I suppose you could say that I kind of grew up with Marcus Sedgwick. Sort of. I was sixteen when I first read one of his novels, and I instantly fell in love with his unique gothic take on the world. I also loved how he took something well known or popular, and give the concept, be it fantasy, zombies, love even, and turn everything on its head and reinvent them into something original and fresh. Up until this release, it seemed that Sedgwick had taken a break from YA writing, and instead focused more on his younger series, but when She is not Invisible was announced, I was instantly glued to my computer screen, scrambling to find out more.
I was slightly taken aback when I discovered that this release would stray from his usual gothic setting, and instead feature the real world without any sense of anything fantastical. But I should have known that no matter what Marcus Sedgwick writes about, there are always bound to be twists and turns, all with different layers of meaning. She is not Invisible definitely contains some of these different layers, each with their own amount of intrigue.
Laureth Peak is worried when she receives an email from someone who claims to have her father’s notebook in their possession. Especially as the notebook was found in New York and her Father is supposed to be in Austria, or Switzerland – she’s not quite sure. When her mother doesn’t seem to care that Jack Peak can’t be reached, Laureth decides to take matters in to her own hands and sets off on a mission to discover the truth about her father’s disappearance. Accompanied by her much younger brother, Benjamin, Laureth soon discovers that she has been dragged into her writer father’s obsession with coincidence. But she also realises that she must rely on her brother more than ever, as Laureth is blind.
She is not Invisible is an interesting one, a book that focuses more on its central character rather than plot. Laureth is actually a fantastic character – full of charm, sarcastic at times, headstrong even though she denies. She is one determined young woman, and her worry for her father’s well-being is emotional, understandable and commendable. Laureth is perhaps the biggest reason why this novel, Sedgwick’s thirteenth full length novel, is so successful. And as she is blind, therefore as a reader, we are sort of blind too, which makes Sedgwick’s inclusion of racism later on in the book even more profound – I for one did not see that revelation coming, and I think it hits home harder and more successfully as a result.
As she’s blind, Sedgwick does a fantastic job at getting into the mindset of someone who has this disability, and actually conveys detail much more extraordinarily as a result. Laureth can’t tell if something is blue, or green, but what she can portray is emotion through sound and experience. And to actually see the world as Laureth does is a unique and enjoyable experience indeed. I found myself whizzing through this book as it is so readable. Even the portrayal of Benjamin, Laureth’s seven year old brother, is wonderful. He really does help his sister, and their sibling relationship is heart-warming.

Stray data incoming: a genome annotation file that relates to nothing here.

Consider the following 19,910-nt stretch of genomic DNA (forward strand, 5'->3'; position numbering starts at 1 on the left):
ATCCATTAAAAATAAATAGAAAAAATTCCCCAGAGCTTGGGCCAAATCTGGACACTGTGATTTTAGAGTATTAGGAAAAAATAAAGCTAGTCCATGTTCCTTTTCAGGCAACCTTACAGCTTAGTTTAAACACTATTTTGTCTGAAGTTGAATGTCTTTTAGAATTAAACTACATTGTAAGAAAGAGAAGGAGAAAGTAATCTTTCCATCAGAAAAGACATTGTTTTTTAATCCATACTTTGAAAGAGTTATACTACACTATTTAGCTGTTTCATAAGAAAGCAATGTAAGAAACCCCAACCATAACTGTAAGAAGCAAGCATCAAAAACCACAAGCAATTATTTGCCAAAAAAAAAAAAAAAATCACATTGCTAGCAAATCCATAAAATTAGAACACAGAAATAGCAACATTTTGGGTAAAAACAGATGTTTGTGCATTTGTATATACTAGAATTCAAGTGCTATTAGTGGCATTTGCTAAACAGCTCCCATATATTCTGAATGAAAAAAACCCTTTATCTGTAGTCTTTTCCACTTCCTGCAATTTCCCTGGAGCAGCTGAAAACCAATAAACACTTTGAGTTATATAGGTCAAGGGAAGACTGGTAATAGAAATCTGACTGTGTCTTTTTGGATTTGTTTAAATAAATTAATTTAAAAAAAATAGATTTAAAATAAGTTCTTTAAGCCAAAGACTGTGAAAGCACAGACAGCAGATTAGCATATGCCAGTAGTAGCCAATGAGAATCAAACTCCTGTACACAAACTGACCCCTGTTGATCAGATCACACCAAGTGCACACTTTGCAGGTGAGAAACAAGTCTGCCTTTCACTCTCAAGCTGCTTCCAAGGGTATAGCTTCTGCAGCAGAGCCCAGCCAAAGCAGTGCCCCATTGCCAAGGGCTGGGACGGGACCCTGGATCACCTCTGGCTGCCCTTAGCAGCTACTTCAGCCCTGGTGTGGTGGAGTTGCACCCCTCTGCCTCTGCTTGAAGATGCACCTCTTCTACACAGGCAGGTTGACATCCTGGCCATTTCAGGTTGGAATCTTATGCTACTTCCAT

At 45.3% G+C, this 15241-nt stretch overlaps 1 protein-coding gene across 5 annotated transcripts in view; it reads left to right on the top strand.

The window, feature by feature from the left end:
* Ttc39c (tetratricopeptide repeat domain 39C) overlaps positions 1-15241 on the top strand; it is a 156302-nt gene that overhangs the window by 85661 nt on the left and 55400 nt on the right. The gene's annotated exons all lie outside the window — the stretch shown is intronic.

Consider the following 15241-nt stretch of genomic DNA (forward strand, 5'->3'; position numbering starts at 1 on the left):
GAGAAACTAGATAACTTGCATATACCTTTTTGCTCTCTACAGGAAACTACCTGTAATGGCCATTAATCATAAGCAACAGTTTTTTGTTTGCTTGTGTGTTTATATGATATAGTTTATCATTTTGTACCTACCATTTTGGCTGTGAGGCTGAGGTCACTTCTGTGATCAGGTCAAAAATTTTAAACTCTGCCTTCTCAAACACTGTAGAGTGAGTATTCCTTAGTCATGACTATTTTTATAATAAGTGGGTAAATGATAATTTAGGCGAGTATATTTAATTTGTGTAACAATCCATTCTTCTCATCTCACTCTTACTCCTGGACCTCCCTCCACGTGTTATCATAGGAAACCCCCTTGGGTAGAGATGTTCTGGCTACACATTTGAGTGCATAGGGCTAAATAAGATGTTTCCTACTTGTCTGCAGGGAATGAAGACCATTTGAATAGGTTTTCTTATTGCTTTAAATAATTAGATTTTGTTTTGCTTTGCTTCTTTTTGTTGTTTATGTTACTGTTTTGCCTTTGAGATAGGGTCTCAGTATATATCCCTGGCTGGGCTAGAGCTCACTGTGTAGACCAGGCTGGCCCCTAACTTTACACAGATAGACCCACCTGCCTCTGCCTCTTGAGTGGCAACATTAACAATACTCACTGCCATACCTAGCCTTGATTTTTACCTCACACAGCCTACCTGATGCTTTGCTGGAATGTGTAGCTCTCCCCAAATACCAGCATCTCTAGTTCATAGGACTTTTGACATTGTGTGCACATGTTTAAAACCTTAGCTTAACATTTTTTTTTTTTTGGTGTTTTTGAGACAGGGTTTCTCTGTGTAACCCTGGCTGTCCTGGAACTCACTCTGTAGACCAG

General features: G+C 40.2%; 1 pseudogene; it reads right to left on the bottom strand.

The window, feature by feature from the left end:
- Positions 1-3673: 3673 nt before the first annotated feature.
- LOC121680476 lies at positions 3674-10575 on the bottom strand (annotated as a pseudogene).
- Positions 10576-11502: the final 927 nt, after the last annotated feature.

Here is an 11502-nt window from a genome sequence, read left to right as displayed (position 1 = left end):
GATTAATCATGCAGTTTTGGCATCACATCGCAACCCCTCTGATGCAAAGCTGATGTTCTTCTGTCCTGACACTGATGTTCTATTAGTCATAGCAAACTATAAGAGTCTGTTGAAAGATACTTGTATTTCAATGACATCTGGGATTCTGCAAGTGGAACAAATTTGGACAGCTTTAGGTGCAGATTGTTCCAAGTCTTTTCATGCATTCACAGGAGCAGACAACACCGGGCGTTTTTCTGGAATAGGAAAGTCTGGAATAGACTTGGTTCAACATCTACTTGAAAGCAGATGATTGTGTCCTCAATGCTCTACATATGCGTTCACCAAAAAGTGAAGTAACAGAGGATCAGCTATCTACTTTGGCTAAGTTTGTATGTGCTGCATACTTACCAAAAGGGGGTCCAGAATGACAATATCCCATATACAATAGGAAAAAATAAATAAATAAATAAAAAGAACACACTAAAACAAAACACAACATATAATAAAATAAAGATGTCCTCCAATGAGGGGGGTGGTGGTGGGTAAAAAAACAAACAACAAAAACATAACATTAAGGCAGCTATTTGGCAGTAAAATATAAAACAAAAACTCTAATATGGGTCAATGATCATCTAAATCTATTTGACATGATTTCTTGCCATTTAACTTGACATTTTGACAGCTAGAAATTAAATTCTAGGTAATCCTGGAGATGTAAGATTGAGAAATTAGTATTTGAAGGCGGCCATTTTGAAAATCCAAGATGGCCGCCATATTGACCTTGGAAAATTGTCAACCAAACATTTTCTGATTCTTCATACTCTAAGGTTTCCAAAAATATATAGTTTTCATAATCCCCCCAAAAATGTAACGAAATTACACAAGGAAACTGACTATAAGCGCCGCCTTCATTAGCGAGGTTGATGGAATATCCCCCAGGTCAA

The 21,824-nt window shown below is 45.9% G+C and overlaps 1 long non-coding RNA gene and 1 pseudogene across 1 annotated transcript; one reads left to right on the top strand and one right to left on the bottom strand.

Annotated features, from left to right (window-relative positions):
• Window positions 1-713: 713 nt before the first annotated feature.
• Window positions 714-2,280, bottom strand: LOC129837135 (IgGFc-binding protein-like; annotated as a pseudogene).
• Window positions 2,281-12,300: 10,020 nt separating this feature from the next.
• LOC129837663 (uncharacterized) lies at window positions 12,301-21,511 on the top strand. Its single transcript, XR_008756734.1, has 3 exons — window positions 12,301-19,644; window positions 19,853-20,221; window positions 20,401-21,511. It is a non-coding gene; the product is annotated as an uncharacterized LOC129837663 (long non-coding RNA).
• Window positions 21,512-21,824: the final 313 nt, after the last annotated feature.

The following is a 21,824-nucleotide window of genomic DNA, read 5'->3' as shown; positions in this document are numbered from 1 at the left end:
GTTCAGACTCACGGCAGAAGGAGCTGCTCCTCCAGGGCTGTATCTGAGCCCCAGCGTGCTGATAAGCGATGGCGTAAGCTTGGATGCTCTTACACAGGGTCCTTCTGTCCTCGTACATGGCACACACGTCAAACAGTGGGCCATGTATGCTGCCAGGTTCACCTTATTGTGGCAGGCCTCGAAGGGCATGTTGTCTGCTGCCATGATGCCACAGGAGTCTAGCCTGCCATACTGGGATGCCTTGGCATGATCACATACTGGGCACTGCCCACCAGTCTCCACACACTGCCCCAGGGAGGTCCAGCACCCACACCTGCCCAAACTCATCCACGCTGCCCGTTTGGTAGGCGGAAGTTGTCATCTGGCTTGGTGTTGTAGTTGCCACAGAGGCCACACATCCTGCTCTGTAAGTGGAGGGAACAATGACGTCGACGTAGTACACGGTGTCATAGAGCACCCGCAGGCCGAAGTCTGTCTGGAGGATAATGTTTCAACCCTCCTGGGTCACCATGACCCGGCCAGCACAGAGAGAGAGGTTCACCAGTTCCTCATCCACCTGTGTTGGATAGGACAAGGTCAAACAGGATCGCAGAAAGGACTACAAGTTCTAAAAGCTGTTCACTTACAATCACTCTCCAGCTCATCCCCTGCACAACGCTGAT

I thought the little sections of Laureth’s father’s notebook were interesting too, and really helped with the understanding of coincidence and science. Despite not really featuring in the book physically, Jack Peak’s voice still comes across strong through his notes. His research into Edgar Allen Poe and other scientists as they tried to find an explanation behind coincidences was actually extremely captivating and really made you, the reader, think more about your own opinions on the subject. Are they part of a rule by which the universe follows inexplicably, perhaps God plays a hand, rolling a dice to see what comes up?
I have to admit that this Sedgwick novel will stick with me for months to come, as it works on so many deeper levels and gets you thinking about your own life and what things come your way. I was however, a little disappointed with the length of the book. It is an extremely quick read, I only wish it was a tad bit longer. I also found the ending a little anticlimatic, as to why her father was missing. If the ending had been drawn out a little more, explained in full, then perhaps it may have worked a little better, but as the whole Laureth’s father missing story arc only served as the cause to motivate Laureth to board a plane, then I guess why he was ‘missing’ didn’t really matter. It was more about the journey and the encounters she made along the way.
On the whole, She is not Invisible is a brilliant novel, one that sees a different side of Sedgwick, a more contemplative side, and actually delivers more emotion and cause for thought than any other of his novels. The little interactive parts, seeing how many times he slotted the number 354 into the story for example, was interesting and fun and actually, I feel if you were to read this novel a second time, you’d pick out sections you completely missed the first time round. It is a short read, extremely short some may say, but if you love warming characters, and something a little more original and subtle, then a novel about a blind teenager who ‘abducts’ her younger brother in search of coincidences, then you can’t go far wrong with this.
She is not Invisible is available in hardback from:
She is not Invisible is available in eBook from:
Come and like my Author Facebook Page, Twitter or join me over at Goodreads or Pinterest